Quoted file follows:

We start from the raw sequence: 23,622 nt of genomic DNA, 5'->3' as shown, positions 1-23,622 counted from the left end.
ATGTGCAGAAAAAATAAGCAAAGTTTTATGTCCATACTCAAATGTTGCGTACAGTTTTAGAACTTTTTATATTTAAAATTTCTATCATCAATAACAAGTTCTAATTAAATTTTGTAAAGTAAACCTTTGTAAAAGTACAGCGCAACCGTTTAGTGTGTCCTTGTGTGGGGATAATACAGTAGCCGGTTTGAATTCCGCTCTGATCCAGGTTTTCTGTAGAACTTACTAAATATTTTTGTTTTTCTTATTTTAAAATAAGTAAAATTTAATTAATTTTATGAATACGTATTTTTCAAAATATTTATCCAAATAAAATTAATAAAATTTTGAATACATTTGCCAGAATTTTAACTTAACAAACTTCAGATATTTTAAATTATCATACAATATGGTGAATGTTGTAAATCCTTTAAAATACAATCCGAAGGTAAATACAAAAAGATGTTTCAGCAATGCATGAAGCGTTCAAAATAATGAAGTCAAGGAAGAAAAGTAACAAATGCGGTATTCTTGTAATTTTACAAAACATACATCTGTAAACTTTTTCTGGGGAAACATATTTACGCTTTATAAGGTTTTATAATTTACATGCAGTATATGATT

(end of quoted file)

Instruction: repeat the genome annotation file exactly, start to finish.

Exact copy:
We start from the raw sequence: 23,622 nt of genomic DNA, 5'->3' as shown, positions 1-23,622 counted from the left end.
ATGTGCAGAAAAAATAAGCAAAGTTTTATGTCCATACTCAAATGTTGCGTACAGTTTTAGAACTTTTTATATTTAAAATTTCTATCATCAATAACAAGTTCTAATTAAATTTTGTAAAGTAAACCTTTGTAAAAGTACAGCGCAACCGTTTAGTGTGTCCTTGTGTGGGGATAATACAGTAGCCGGTTTGAATTCCGCTCTGATCCAGGTTTTCTGTAGAACTTACTAAATATTTTTGTTTTTCTTATTTTAAAATAAGTAAAATTTAATTAATTTTATGAATACGTATTTTTCAAAATATTTATCCAAATAAAATTAATAAAATTTTGAATACATTTGCCAGAATTTTAACTTAACAAACTTCAGATATTTTAAATTATCATACAATATGGTGAATGTTGTAAATCCTTTAAAATACAATCCGAAGGTAAATACAAAAAGATGTTTCAGCAATGCATGAAGCGTTCAAAATAATGAAGTCAAGGAAGAAAAGTAACAAATGCGGTATTCTTGTAATTTTACAAAACATACATCTGTAAACTTTTTCTGGGGAAACATATTTACGCTTTATAAGGTTTTATAATTTACATGCAGTATATGATT